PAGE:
9. Hypotheses on the impact of economic crisis on entrepreneurial activity • The assessments of the economic slowdown should be most negative by baby business owners because of still scarce own liquidity and lack of access to formal loans etc. (H1). • The share of necessity driven becomes higher than the share of opportunity driven potential entrepreneurs as a result of tensions on labour market (H2). • Economic reasons to quit – dominating among those who exit of a business foreverduring the crisis, but it will hardly have a strong impact on those discontinuing a business only temporary, as the latter represent (serial & portfolio) entrepreneurs who economically looks better (H3). • Firms of those who discontinue only temporary survive more often than firms of ex-entrepreneurs who escape forever(H4). • The difference between entries and exits may become negative (H5). • Men and persons with higher education are more often considering a possible entrepreneurial comeback, while women and respondents with lower level of education tend to escape from business forever (H6). • Negative perception of opportunities to do a business and low self-efficacy would be the most important factors preventing a significant part of non-entrepreneurs with ‘entrepreneurial past’ to start up anew (H7). ISBE 2010, London, November, 3-4

  10. Key findings • H1 seems to be neither supported nor rejected: no signs of more oppressive impact on baby business owners. • H2 did not receive support by the data; however, the shares of opportunity vs. necessity driven among potential entrepreneurs in 2009 became nearly equal. • H3 supported:those who decided to close and exit of any business foreverwere been more strongly affected by the economic slowdown than (serial) entrepreneurs discontinuing temporary • H4 supported:firms of those who discontinue only temporary survive more often than firms of ex-entrepreneurs who escape forever • H5 supported: ETP index became < 1 • H6 supported:a correlation between education and current status of persons with entrepreneurial experience in the past: the higher the education status, the more often respondents don’t escape from entrepreneurial activity forever (statistical significance is high); however, only a weak negative correlation (ra = - 0,12) between gender and the decision about future entrepreneurial engagement • H7 supported: negative perception of business opportunities and low self-efficacy - most important factors preventing a significant part of non-entrepreneurs with ‘entrepreneurial past’ to start up anew ISBE 2010, London, November, 3-4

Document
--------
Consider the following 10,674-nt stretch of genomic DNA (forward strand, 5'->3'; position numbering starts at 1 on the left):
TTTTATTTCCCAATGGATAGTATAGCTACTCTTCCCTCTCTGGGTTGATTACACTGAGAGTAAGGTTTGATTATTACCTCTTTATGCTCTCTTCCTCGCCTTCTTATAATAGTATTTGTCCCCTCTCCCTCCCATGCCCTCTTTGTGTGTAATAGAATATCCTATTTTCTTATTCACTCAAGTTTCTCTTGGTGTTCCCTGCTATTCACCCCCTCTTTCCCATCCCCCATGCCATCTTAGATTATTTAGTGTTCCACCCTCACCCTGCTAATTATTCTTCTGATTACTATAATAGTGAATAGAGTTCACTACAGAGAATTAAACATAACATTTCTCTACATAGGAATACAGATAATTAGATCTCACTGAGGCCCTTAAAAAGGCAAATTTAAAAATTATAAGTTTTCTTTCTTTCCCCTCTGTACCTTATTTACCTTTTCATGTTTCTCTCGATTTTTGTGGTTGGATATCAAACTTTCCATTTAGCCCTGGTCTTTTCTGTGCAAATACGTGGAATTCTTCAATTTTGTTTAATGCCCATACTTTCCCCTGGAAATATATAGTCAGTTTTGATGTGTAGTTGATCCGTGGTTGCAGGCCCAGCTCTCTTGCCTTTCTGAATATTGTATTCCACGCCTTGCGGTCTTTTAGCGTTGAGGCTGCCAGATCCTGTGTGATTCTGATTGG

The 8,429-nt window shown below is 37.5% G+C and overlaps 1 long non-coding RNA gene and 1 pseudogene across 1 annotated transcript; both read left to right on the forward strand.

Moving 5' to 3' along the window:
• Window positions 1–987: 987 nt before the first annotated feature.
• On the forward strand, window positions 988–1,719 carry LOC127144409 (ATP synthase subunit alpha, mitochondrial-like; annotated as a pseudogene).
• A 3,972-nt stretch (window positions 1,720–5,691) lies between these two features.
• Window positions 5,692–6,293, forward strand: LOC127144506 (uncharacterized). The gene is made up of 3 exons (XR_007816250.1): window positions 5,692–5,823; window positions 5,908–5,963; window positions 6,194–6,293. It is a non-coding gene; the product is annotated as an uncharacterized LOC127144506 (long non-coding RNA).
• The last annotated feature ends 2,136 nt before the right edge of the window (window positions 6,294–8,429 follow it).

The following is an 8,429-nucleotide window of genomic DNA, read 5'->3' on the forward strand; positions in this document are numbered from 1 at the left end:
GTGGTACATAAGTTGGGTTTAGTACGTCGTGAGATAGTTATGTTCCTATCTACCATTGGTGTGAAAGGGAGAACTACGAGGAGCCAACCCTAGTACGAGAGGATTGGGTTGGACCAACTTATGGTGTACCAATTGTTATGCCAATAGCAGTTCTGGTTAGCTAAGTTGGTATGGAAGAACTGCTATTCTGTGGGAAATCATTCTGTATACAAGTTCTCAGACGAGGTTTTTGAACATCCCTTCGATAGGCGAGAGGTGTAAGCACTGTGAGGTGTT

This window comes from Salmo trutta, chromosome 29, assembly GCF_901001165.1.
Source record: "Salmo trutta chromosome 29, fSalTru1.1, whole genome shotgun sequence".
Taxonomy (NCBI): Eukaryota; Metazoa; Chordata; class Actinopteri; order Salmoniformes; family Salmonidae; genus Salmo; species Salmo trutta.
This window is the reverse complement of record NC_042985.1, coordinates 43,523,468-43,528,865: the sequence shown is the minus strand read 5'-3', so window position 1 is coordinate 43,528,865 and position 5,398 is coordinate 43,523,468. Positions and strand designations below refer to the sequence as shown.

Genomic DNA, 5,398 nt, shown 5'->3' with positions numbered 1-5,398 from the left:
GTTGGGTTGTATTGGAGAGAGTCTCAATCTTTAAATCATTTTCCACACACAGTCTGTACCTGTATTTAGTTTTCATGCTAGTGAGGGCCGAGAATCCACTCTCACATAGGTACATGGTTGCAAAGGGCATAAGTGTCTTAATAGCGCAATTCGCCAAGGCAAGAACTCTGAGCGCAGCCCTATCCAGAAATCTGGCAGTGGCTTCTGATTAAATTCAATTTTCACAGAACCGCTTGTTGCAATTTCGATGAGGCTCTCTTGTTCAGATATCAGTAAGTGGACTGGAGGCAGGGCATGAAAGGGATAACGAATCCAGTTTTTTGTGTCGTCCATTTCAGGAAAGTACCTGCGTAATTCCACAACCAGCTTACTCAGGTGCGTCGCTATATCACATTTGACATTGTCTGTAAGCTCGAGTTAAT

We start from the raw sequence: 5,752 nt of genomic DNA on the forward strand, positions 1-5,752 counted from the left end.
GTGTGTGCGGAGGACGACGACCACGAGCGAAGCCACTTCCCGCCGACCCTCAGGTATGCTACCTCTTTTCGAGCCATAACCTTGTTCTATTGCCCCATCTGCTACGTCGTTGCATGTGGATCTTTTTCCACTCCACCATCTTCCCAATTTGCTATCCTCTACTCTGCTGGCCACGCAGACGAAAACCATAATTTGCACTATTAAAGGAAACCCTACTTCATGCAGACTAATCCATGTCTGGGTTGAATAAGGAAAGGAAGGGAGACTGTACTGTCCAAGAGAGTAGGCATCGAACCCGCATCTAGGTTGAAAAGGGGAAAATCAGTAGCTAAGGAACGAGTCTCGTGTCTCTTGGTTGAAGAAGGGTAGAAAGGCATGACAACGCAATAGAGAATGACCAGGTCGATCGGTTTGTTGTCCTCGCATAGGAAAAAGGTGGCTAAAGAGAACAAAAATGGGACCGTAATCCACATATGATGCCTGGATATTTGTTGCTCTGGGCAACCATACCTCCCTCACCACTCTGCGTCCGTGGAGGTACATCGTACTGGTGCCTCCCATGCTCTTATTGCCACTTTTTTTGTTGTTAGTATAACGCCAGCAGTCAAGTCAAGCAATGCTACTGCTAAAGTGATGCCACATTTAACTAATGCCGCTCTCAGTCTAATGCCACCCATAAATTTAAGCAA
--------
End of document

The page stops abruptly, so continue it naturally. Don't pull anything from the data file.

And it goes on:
11. Political implications • (1) to diminish the discontinuation rate of serial entrepreneurs, easier access to guarantees and co-financing from State development institutes needed. • (2) the crisis played to some kind a positive role pushing less successful entrepreneurs to exit forever. Then, the State should use a more selective policy promoting only those who are able to compete under much harder circumstances. • (3) no reasons for special support of baby businesses among early entrepreneurship. • (4) no evidence of dramatic increase of necessity driven entrepreneurship – hence, a special emphasis on promoting unemployed people to establish a new venture - only in special areas (so called mono-cities etc). ISBE 2010, London, November, 3-4

  12. Future research prospects • Accumulation of data and cross-national comparison of crisis impact on entrepreneurship and entrepreneurial potential • Post-crisis period: how persistent are the changes in the structure of entrepreneurial potential and early entrepreneurship occurred during the economic slowdown? ISBE 2010, London, November, 3-4

  13. Thank you for your attention! Спасибо! • For more detail about the GEM: www.gemsonsortium.org • Some findings of the Russian GEM team: http://www.hse.ru/org/hse/soc/gem/ ISBE 2010, London, November, 3-4